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- Publié sur Amazon.com
[Original review found on Reality Sandwich.com]
In my previous article “20 Essential Books on the Mysterious Power of Ayahuasca”, Rak Razam (one of the co-coiners of the term “entheodelic storytelling” along with Graham Hancock, Jeremy D. Johnson and I) had the great honor of having two books on the list; The Ayahuasca Sessions and Aya Awakenings (now a documentary). On May 27th, 2014, The Ayahuasca Sessions received a proper reprint from North Atlantic Books, which includes a much improved cover and stunning full color photo inserts, not found in the older, now out of print version.
Sessions skirts around some of the central paradoxes of ayahuasca tourism. Early in the book Rak prompts Guillermo Aravelo to admit that the vine itself is the shaman and initiator, and the shaman is only the facilitator (the one that is often needed). Controversially, I myself am a solitary drinker and have no intention of traveling to some remote location when I’m able to safely commune with the plant spirits that I’ve already developed a relationship with in my own garden, though before coming to the medicine I had extensive history with an esoteric initiation into Hindu mysteries, so I was not without some preparation for the inner demons that assail those traversing the inner planes. I do not intend to discourage those who want a more traditional experience in Peru or Brazil, especially for the first time, but I do not see either path as having more or less spiritual import and value.
The great strength of the interviews found Sessions is its down to earth conversational style, which works in bridging the gap between indigenous curanderos, Western shamans, and ayahuasca authors. Rak’s talk with Jan Kounen was of particular interest to me as a graphic novelist who is interested in incorporating the holographic visions of the grandmother vine into visual art, and while I won’t spoil it, I think that it’s his best interview by far, from an insider ayahuasquero point of view, rather than the typical celebrity obsessed media culture plugs one often finds relating to film.
Another strange striking example of surreal synchronicity is hearing Adela Navas de Garcia, a curandera from the Amazon, talk about seven songs that came to her from the multidimensional lizards and snake totems that are relatively common in the thralls of the aya trance. As the seven Lizard Kings factor into my graphic novel KALI-YUGA—penned well before I met Rak—this was a welcome addition to what I could explore and reference within the deep non-linear structure of the comic.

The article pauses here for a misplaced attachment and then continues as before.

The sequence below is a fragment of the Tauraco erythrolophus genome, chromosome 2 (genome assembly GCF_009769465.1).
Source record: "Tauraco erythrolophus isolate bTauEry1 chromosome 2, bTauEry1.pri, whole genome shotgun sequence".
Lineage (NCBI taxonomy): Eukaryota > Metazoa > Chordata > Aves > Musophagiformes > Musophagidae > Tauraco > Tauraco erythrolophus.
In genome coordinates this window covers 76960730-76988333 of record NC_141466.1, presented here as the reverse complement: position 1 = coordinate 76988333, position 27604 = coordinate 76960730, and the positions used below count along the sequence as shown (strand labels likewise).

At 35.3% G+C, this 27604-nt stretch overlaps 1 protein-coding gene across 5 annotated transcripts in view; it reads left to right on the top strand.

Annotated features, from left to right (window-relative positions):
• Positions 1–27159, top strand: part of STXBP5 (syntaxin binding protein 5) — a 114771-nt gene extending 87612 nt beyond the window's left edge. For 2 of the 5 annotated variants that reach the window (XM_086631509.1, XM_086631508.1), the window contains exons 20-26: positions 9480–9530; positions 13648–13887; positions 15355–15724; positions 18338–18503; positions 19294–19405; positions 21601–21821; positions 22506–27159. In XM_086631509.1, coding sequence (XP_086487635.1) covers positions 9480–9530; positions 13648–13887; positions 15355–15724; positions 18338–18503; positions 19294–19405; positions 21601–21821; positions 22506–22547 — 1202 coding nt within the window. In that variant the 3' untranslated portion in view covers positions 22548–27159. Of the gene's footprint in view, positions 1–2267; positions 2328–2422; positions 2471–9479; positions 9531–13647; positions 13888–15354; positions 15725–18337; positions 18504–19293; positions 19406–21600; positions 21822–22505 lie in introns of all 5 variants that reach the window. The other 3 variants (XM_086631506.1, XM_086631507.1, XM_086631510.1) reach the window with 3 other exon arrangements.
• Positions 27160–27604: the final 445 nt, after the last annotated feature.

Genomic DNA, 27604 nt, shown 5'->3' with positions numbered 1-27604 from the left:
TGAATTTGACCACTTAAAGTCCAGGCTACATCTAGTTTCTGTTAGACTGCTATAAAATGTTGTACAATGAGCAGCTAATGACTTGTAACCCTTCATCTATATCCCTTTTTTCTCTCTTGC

Apparently, the spirit-reptiles taught Adela seven icaros, known as the magical songs that are meant to lead the shaman into deeper levels of trance in innerspace, in order to give power over shamanic totems and protection in order to ward off negative entities. She also states quite emphatically “shaman women can be better healers.” Be ye wise as serpents, indeed.
Other myths and common misunderstandings about the medicine are dispelled right away, such as the oft-cited purge, which many California bros are quick to point out, that “they wouldn’t want to be s***ting and puking their brains out while tripping, man.” Fortunately, those that have done more than simply read on the subject know that the initial cleansing stage—wherein the spirits literally force you to throw away the black-energy vibes that many of us have picked up simply by existing in Western civilization— can be relatively quick for some people. Graham Hancock relates that he stopped having deep purging around the 10th ceremony or so, and I have experienced a similar indication that heavy purging does not last forever, allowing for a more enjoyable “walk to the other side of reality”, as Hancock calls it.
Getting to the heart of the central metaphysicality of the medicine is one of Rak’s fundamental strengths as both a student and teacher. In a later part of his interview with Guillermo, he asks about the deeper aspects of the spirit planes that lie beyond the more commonly referenced astral planes (such as the causal plane, as depicted in various comparative cosmological maps at kheper.net/topics/planes/.) In the causal plane it is said that a single thought may become an entire universe for the soul to be trapped in, and in the dimensions of pure spirit that lie beyond all causality there is the idea that the spirit is beyond all duality, or beyond the language of heaven and hell most commonly found in the astral universe. According to Peruvian curanderos these are not mere metaphors, but tell-tale experiences and signposts of deep innerspace exploration lying within the sacred medicine.
For those that are already familiar with the subject matter, Rak goes far deeper in The Ayahuasca Sessions than most books I’ve encountered on the subject, as he is not afraid of controversy. For the new comer, it is perhaps the best introduction because of it’s wide scope within the singular focus of the esoteric mysteries. Sessions, like the vine itself, works on a heart-chakra based, conversational level approach, honed in on the lived experience of the medicine path itself—not merely the seemingly detached scholarly explanation of it. From this point of view it is essential reading material, and I highly recommend it.
[Those interested in the subject as it relates to psychedelic culture as a whole please be sure to check out Rak's amazing podcast "In a Perfect World", for more subtle nuances on the subject matter.]